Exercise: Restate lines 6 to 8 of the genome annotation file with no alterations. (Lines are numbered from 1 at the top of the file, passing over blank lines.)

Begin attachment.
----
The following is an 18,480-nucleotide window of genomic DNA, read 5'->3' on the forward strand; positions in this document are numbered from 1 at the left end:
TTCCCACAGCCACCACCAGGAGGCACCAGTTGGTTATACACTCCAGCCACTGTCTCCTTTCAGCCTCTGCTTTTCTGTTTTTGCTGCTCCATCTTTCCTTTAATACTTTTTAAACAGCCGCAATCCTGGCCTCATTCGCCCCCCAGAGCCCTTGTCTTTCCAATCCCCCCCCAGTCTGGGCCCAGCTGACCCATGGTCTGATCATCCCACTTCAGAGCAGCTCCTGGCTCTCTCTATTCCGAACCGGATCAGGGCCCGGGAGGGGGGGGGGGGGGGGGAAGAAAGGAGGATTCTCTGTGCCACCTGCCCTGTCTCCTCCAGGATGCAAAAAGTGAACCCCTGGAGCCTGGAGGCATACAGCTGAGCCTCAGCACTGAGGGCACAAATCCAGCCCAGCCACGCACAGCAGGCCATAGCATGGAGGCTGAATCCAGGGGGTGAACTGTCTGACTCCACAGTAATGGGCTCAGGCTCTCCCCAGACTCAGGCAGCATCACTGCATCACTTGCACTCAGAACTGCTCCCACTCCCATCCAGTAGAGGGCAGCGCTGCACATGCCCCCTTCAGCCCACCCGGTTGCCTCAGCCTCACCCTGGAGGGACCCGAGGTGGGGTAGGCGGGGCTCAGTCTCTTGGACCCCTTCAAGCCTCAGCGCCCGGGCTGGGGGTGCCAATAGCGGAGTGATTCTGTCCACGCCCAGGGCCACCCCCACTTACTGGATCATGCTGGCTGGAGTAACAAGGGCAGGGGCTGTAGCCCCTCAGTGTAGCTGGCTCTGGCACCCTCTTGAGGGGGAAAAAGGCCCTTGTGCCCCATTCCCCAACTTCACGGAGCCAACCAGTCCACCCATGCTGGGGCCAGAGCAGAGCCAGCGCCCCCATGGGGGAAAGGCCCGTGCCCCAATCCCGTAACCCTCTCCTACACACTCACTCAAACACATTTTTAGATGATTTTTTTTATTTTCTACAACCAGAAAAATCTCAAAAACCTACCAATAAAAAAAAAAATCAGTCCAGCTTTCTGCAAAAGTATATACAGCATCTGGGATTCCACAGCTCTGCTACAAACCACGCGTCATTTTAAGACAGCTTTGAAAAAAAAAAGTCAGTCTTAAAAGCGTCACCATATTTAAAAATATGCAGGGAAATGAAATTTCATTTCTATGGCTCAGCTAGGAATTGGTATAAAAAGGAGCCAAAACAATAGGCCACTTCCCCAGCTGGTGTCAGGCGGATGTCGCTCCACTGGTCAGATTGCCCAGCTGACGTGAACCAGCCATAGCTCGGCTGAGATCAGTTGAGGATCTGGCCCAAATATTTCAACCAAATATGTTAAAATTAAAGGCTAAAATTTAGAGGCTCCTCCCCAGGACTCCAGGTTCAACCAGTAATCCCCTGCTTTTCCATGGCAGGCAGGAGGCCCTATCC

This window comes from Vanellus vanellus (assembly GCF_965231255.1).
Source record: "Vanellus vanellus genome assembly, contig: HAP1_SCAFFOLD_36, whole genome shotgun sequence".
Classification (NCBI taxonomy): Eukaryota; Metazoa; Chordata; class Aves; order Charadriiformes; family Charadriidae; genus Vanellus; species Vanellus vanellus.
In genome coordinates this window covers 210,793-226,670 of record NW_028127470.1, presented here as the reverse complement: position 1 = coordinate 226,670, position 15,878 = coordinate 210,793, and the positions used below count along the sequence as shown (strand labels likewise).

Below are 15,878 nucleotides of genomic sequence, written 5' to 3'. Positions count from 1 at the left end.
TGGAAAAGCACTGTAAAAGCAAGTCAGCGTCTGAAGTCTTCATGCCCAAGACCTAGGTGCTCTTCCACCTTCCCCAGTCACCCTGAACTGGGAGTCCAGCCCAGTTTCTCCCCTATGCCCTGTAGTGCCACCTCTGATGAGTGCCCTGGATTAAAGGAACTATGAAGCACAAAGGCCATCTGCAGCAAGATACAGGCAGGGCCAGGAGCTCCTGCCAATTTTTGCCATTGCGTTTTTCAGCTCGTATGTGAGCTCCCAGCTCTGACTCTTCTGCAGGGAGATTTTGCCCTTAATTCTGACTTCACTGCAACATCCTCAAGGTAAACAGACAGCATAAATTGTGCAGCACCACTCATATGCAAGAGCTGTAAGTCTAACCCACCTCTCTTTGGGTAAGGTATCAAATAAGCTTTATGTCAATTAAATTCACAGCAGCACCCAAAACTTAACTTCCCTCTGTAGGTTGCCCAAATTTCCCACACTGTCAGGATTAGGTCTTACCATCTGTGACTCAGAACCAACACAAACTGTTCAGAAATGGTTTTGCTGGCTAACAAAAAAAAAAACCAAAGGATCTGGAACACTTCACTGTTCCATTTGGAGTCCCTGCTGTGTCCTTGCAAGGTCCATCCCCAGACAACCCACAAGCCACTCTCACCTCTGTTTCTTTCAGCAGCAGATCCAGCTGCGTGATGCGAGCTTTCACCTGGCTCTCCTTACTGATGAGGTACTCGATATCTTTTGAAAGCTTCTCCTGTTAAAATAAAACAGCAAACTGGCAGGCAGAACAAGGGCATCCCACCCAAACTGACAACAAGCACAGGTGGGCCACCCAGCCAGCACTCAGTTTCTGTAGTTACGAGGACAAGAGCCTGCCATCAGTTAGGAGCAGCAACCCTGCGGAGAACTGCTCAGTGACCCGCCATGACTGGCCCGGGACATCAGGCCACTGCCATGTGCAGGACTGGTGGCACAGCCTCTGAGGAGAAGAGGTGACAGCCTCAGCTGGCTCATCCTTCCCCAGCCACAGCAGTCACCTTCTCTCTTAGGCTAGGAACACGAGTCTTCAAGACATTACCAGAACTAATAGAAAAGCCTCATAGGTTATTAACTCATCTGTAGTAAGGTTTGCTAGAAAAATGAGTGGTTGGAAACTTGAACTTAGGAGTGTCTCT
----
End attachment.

In genome coordinates this window covers 210,793-226,670 of record NW_028127470.1, presented here as the reverse complement: position 1 = coordinate 226,670, position 15,878 = coordinate 210,793, and the positions used below count along the sequence as shown (strand labels likewise).

Below are 15,878 nucleotides of genomic sequence, written 5' to 3'. Positions count from 1 at the left end.
TGGAAAAGCACTGTAAAAGCAAGTCAGCGTCTGAAGTCTTCATGCCCAAGACCTAGGTGCTCTTCCACCTTCCCCAGTCACCCTGAACTGGGAGTCCAGCCCAGTTTCTCCCCTATGCCCTGTAGTGCCACCTCTGATGAGTGCCCTGGATTAAAGGAACTATGAAGCACAAAGGCCATCTGCAGCAAGATACAGGCAGGGCCAGGAGCTCCTGCCAATTTTTGCCATTGCGTTTTTCAGCTCGTATGTGAGCTCCCAGCTCTGACTCTTCTGCAGGGAGATTTTGCCCTTAATTCTGACTTCACTGCAACATCCTCAAGGTAAACAGACAGCATAAATTGTGCAGCACCACTCATATGCAAGAGCTGTAAGTCTAACCCACCTCTCTTTGGGTAAGGTATCAAATAAGCTTTATGTCAATTAAATTCACAGCAGCACCCAAAACTTAACTTCCCTCTGTAGGTTGCCCAAATTTCCCACACTGTCAGGATTAGGTCTTACCATCTGTGACTCAGAACCAACACAAACTGTTCAGAAATGGTTTTGCTGGCTAACAAAAAAAAAAACCAAAGGATCTGGAACACTTCACTGTTCCATTTGGAGTCCCTGCTGTGTCCTTGCAAGGTCCATCCCCAGACAACCCACAAGCCACTCTCACCTCTGTTTCTTTCAGCAGCAGATCCAGCTGCGTGATGCGAGCTTTCACCTGGCTCTCCTTACTGATGAGGTACTCGATATCTTTTGAAAGCTTCTCCTGTTAAAATAAAACAGCAAACTGGCAGGCAGAACAAGGGCATCCCACCCAAACTGACAACAAGCACAGGTGGGCCACCCAGCCAGCACTCAGTTTCTGTAGTTACGAGGACAAGAGCCTGCCATCAGTTAGGAGCAGCAACCCTGCGGAGAACTGCTCAGTGACCCGCCATGACTGGCCCGGGACATCAGGCCACTGCCATGTGCAGGACTGGTGGCACAGCCTCTGAGGAGAAGAGGTGACAGCCTCAGCTGGCTCATCCTTCCCCAGCCACAGCAGTCACCTTCTCTCTTAGGCTAGGAACACGAGTCTTCAAGACATTACCAGAACTAATAGAAAAGCCTCATAGGTTATTAACTCATCTGTAGTAAGGTTTGCTAGAAAAATGAGTGGTTGGAAACTTGAACTTAGGAGTGTCTCT